The Interval Between Meat and Milk for Children and for the Sick (Part 1)

  1. Even though the Torah forbids feeding a child something that is forbidden
    (and this prohibition also applies to food that is forbidden by the rabbis)
    even if he is too young to realize it,  the Acharonim have written that
    a young child need not wait six hours between meat and milk because he needs
    milk to grow and to be healthy. Accordingly, there is an opinion that for children
    who can understand, this leniency applies only to milk, cheese, etc.—not to
    candies that may have milk in them because they don’t need them to grow and
    be healthy. Nevertheless, if the child has already eaten cheese or drunk some
    milk, there is no point in withholding a milky treat.
  2. Of course, this principle does not apply equally to children of different
    ages. There is no clear consensus among the poskim on when  and how long
    children should wait between eating meat and milk. Those who have a custom to
    guide them in this matter should adhere to it. For those who don’t, here are
    some guidelines. The main issue is the  maturity of the child. The ages
    listed are not intended to be precise, but rather an indication of the level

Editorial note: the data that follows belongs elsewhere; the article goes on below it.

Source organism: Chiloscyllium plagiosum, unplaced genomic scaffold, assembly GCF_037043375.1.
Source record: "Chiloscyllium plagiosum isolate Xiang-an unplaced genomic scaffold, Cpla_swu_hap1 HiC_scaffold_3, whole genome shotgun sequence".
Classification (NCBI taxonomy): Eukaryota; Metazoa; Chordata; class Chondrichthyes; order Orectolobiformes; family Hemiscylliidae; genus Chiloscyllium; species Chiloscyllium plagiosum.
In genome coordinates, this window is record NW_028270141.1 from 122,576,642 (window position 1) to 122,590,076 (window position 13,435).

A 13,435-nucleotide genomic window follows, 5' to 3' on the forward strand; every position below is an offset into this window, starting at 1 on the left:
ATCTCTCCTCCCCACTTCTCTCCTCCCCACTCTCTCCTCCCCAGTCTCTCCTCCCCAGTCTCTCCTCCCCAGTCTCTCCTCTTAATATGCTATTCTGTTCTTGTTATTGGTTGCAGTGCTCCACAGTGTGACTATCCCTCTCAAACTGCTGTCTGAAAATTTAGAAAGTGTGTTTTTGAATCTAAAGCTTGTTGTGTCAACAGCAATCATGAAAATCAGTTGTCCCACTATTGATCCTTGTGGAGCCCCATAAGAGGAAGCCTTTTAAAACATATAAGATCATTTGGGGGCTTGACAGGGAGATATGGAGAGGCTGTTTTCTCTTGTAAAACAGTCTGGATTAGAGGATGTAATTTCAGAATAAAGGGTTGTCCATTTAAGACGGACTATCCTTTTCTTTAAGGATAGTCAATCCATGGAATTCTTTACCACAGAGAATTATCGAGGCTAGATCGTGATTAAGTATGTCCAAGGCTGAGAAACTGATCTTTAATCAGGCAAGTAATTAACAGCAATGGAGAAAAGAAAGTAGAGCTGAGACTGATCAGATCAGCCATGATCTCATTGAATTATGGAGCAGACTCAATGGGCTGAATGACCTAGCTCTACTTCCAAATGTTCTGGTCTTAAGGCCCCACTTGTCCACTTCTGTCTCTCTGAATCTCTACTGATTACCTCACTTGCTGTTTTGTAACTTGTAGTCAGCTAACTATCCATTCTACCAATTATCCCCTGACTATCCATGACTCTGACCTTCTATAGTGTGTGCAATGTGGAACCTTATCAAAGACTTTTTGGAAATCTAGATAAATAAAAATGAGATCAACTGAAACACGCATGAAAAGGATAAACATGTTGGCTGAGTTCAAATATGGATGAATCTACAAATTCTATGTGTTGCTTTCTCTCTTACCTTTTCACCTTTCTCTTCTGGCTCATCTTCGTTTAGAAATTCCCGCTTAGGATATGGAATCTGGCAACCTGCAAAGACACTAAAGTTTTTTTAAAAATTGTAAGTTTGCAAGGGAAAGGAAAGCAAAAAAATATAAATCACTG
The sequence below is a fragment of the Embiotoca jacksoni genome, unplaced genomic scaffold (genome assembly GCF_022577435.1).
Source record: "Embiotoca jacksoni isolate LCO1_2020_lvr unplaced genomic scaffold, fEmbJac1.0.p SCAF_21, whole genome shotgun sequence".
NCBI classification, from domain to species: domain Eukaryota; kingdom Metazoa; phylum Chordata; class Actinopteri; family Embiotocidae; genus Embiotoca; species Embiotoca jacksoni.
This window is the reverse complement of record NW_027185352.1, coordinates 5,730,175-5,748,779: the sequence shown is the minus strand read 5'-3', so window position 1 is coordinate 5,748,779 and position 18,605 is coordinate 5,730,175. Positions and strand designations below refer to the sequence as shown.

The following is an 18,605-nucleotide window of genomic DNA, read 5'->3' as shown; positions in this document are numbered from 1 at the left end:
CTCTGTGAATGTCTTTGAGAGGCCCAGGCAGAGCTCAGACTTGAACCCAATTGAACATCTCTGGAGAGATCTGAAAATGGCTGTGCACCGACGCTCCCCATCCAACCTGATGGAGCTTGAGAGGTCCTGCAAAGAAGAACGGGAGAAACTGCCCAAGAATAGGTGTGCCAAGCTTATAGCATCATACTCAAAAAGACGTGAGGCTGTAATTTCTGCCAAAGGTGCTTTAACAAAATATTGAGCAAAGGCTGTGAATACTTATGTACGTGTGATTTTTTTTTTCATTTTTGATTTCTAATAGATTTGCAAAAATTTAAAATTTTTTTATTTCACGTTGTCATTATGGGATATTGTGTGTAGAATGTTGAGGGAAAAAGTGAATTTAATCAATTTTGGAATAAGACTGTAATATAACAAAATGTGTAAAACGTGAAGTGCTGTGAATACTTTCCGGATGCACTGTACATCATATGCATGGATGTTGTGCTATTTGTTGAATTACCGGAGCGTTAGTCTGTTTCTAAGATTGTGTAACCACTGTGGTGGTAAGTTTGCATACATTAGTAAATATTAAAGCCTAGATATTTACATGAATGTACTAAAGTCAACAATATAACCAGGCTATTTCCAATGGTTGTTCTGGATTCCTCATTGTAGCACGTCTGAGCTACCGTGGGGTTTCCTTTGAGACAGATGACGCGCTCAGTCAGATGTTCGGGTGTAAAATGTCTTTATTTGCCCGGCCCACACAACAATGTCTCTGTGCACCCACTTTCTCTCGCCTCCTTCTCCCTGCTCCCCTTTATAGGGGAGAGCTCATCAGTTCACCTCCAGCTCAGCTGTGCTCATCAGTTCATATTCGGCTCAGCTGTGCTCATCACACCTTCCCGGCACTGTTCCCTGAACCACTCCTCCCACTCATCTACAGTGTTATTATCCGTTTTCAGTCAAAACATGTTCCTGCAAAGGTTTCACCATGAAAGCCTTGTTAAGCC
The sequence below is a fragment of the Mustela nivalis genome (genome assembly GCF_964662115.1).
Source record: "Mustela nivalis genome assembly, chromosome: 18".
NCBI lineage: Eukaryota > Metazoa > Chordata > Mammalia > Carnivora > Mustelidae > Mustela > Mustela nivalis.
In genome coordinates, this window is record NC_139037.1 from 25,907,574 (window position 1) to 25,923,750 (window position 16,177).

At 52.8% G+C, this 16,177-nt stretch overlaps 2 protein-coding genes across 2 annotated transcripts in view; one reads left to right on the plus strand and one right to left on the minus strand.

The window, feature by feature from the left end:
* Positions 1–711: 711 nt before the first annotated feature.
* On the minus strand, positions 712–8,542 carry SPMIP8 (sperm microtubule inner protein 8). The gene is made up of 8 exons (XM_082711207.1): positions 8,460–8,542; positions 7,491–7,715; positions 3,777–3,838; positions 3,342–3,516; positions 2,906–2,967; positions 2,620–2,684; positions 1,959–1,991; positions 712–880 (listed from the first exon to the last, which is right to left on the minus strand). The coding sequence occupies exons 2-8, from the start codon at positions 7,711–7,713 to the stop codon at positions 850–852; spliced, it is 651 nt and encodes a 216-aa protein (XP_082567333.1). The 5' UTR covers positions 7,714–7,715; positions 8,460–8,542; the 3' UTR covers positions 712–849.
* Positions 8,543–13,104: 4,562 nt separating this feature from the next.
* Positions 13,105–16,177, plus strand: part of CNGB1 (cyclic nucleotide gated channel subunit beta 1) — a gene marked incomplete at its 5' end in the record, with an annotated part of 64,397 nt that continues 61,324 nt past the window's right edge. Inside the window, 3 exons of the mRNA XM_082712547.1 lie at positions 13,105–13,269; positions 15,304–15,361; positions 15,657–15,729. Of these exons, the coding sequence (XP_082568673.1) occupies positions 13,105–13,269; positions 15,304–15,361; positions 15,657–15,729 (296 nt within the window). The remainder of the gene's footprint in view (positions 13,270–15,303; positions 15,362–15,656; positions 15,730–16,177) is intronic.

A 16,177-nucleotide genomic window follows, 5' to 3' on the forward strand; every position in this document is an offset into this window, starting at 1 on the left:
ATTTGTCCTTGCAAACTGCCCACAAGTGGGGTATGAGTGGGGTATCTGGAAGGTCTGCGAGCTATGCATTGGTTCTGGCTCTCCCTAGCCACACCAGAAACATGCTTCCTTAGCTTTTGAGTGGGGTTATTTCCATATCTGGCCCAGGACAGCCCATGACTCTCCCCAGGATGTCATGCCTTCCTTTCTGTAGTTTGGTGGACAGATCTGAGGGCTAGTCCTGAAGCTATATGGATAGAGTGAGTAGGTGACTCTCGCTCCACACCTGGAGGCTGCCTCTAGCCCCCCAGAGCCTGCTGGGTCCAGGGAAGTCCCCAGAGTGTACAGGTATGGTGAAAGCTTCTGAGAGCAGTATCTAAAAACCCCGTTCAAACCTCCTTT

of the child’s maturity.
  3. A child who is less than three years old can have milk immediately after
    eating meat, so long as his mouth has been wiped clean of any pieces of meat. 
    There is no need to wait at all with such a young child because milk is considered
    a vital food for him, a food that cannot be withheld without endangering his
    health.   And even those who distinguish between milk and  milky
    candies agree that the distinction does not apply to such a young child. 
    Of course, a nursing child can nurse at any time, without wiping his mouth,
    for the prohibition of eating meat and milk together does not apply to mothers’
  4. Between the ages of three and five or six, a child should be educated to
    wait one hour after eating meat before drinking milk. But if he makes a fuss
    or starts crying, he should be permitted to have his milk immediately after
    wiping his mouth.
  5. Between the ages of six to nine, the child should be educated to wait three
    or four hours, but a weak child who needs milk need not wait more than an hour.

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